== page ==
It is not unusual for my feelings about football to oscillate between fear and hope. What is unusual this season is that most of the hope is related to my own club, Birmingham City, and the fear is about football in general. I came across a headline of an article recently that asked, “Football pyramid on the brink of collapse?” and that’s what I have been worrying about.
The Premier League was launched in September 1992 and the money from the Sky TV rights did not have to be shared with the clubs in the English Football League (EFL). People from the lower divisions and some League officials were against this breakaway. In his book The Beautiful Game, David Conn includes a quote from Gordon Taylor saying,
“The FA is trying to diminish the Football League and with it most of the professional clubs in this country. Its blueprint is a way for the leading clubs to seize virtually all the money, leaving the remaining clubs to wither and, for some, die.”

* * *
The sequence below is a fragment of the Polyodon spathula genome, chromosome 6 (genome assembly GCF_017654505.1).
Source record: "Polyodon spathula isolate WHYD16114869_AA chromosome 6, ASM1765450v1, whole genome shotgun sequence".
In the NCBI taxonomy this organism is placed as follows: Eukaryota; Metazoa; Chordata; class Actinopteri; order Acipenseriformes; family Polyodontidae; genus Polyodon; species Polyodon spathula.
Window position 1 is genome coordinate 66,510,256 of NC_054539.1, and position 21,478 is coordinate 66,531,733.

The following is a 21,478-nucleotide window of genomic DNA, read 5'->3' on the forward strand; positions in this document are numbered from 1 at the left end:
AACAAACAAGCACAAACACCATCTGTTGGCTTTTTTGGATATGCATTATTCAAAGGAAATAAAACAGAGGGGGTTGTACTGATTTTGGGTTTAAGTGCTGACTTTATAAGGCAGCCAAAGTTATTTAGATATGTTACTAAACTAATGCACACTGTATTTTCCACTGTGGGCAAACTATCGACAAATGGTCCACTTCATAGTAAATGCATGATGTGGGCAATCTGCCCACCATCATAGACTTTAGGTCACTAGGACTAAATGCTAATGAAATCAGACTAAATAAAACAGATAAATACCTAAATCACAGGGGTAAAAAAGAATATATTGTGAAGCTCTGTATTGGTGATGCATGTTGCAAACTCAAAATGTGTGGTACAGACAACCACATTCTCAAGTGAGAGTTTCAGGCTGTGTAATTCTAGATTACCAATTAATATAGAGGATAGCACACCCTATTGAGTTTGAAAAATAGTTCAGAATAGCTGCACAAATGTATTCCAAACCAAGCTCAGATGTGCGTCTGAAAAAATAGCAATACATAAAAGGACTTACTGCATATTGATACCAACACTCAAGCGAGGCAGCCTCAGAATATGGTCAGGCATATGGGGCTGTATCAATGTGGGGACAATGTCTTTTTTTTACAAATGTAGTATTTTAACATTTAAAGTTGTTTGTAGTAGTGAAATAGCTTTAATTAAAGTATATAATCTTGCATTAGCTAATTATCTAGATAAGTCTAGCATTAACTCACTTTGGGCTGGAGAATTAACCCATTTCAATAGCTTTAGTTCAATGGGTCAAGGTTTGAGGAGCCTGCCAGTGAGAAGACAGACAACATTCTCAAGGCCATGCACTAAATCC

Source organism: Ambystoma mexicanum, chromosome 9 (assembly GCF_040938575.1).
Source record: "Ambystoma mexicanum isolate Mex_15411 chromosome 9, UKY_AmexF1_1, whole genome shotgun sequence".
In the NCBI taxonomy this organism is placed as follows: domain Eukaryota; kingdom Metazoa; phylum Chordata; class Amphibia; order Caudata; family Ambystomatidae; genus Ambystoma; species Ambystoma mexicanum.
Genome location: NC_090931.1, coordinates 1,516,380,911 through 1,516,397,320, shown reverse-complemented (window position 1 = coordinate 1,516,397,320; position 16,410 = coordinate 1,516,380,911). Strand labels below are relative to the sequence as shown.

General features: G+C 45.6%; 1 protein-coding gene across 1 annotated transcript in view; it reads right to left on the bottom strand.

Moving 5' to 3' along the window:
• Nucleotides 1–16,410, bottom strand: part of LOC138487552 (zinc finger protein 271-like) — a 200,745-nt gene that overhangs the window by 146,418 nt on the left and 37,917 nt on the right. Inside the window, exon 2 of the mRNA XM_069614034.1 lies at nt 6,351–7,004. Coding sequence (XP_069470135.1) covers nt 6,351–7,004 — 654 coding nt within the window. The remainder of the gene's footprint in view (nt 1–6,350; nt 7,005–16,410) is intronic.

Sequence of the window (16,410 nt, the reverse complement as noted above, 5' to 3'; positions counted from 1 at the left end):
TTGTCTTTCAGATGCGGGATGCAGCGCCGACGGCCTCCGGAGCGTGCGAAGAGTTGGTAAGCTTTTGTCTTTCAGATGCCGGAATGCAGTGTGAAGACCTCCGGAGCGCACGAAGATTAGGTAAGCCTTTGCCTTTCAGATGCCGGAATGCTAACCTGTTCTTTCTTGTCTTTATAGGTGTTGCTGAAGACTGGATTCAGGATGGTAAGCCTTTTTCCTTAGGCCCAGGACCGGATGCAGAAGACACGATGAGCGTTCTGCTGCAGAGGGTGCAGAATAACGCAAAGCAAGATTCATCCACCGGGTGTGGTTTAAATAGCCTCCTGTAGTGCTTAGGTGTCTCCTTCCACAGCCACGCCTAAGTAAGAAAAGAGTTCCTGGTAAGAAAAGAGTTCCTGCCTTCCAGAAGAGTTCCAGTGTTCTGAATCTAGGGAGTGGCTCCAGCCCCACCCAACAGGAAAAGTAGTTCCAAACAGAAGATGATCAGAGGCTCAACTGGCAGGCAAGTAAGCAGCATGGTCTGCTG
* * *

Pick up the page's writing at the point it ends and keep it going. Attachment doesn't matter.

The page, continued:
It feels as though the dying is starting to happen. Bury FC were expelled from the EFL and Macclesfield Town were wound-up. Other clubs will struggle without gate receipts. When giving evidence about the impact of coronavirus, EFL Chairman Rick Parry said it was “difficult to answer” how many might go out of business.
This makes me sad because I think of football clubs as community organisations and part of the glue that holds society together. I support my team because they are my team, not because they play the best football. I went and watched them play when they were in Division 3. I also think that the football pyramid helps to provide players for the top clubs and if there were fewer lower level teams then fewer talented players would be discovered. That’s why the idea that the pyramid might collapse worries me.